Microchip with cancer cell

New method for studying cancer cells

Tuesday 05 Apr 16
by Anne Hansen Fysik


Kirstine Berg-Sørensen
Associate Professor
DTU Health Tech
+45 22 27 58 68

Cancer cell growth and proliferation are closely related to the mechanical properties of the cells. Researchers from DTU, Pavia University, and CNR Milano have developed a method for studying two aspects of cancer cell elasticity simultaneously, and have demonstrated that the changes in the two properties do not always go hand in hand. It opens up new possibilities for improved diagnosis and treatment of cancer.

More and more research results indicate that the mechanical strength and elasticity of cancer cells differ from that of similar healthy cells. It also seems that cancer cell elasticity varies with the risk of them spreading to other parts of the body. This means that you can gain important knowledge about the disease prognosis by studying the cells’ mechanical properties.

In an article recently published in the international journal Scientific Reports, Associate Professor Kirstine Berg Sørensen, DTU Physics, and colleagues from Milan and Pavia in Italy show that two targets for the elastic properties of cancer cells—tension and stress, respectively—not necessarily go hand in hand in the same cell.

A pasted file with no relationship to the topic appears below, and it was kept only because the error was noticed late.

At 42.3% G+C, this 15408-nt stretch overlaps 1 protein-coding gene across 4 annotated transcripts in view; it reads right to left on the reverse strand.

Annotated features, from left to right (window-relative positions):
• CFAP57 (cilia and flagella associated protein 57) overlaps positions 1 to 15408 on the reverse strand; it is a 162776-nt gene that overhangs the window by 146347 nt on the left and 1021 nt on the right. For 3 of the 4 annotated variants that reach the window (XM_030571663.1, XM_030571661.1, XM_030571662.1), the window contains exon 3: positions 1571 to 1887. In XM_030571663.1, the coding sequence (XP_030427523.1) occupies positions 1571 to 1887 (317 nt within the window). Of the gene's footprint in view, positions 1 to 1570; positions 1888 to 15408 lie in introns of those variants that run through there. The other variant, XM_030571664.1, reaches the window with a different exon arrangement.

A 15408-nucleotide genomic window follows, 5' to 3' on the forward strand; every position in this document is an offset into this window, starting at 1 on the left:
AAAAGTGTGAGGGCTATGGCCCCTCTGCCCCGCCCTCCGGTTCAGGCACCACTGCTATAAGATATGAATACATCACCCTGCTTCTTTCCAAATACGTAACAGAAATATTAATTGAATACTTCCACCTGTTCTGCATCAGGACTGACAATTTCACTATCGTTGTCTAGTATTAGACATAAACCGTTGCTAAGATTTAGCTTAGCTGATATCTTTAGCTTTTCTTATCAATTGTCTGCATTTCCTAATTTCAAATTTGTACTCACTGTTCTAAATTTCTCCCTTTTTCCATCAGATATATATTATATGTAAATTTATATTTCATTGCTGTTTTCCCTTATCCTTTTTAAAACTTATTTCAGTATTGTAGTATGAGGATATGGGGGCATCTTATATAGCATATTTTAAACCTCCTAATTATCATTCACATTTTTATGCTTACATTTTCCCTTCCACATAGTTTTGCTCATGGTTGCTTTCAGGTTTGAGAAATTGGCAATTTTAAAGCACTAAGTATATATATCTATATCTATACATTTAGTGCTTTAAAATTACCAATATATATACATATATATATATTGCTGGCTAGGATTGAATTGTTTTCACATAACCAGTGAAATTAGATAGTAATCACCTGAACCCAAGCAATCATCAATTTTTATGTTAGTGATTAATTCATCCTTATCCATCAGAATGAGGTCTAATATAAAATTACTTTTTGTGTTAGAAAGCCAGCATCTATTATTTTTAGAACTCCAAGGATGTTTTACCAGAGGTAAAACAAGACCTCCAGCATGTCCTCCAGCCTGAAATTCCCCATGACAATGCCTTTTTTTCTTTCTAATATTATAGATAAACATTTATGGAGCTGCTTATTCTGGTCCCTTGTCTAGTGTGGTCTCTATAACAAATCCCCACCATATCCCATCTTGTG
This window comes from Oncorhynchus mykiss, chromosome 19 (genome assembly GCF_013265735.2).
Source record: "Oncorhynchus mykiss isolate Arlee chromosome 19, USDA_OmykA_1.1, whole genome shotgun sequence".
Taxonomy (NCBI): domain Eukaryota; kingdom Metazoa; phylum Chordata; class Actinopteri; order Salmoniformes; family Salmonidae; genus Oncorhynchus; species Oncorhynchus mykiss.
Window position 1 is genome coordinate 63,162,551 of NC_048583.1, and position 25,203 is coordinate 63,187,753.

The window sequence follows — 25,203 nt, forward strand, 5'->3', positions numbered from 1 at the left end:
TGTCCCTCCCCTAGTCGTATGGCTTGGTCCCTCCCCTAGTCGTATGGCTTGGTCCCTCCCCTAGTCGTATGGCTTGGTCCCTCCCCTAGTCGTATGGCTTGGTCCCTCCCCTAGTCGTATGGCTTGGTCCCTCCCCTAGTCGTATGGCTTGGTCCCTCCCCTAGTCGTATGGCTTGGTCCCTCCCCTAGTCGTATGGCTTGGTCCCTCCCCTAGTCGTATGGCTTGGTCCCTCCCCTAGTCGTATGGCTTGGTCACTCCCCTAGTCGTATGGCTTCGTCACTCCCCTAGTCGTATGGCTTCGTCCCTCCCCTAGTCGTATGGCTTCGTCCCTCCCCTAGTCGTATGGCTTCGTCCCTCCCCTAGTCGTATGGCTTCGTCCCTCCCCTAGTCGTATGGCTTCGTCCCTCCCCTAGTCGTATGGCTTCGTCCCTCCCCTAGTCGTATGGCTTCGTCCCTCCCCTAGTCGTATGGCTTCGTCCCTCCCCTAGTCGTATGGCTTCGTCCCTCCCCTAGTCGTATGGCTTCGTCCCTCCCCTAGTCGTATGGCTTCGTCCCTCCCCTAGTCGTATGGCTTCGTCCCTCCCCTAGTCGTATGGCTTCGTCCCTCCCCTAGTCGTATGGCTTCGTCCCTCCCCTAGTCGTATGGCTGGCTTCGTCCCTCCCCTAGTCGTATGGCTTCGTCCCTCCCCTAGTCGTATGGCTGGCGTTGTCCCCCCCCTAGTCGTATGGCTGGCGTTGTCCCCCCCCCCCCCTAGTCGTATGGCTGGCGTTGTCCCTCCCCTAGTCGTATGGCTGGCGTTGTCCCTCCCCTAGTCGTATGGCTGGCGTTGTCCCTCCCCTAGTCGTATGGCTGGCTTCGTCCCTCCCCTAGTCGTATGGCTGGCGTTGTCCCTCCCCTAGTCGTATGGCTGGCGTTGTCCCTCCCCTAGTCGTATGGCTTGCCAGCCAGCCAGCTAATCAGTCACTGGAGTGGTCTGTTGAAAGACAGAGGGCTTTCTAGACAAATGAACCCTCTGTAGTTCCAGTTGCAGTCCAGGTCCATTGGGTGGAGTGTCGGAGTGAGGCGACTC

New measuring method combines light and sound
Measuring cell deformability by means of laser light is a proven method.

“The new finding in our research is that we have managed to combine measurement methods with laser light and sound waves, respectively, on the same cell,” explains Associate Professor Kirstine Berg Sørensen, DTU Physics. She continues:

“The more properties you can examine in the same cell, the more precise knowledge can be obtained about the cancer cells’ potential for growth and proliferation. Therefore, the new method is an important tool in improving diagnostic methods.

In order to be able to measure the cells’ optical (light) and acoustic (sound) deformability simultaneously, the researchers have developed a microchip, where a single cell is first held in place and subsequently stretched by means of a laser beam and subsequently compressed by sound waves.

Read the article in Scientific Reports

See a 
cell stretch by means of laser light.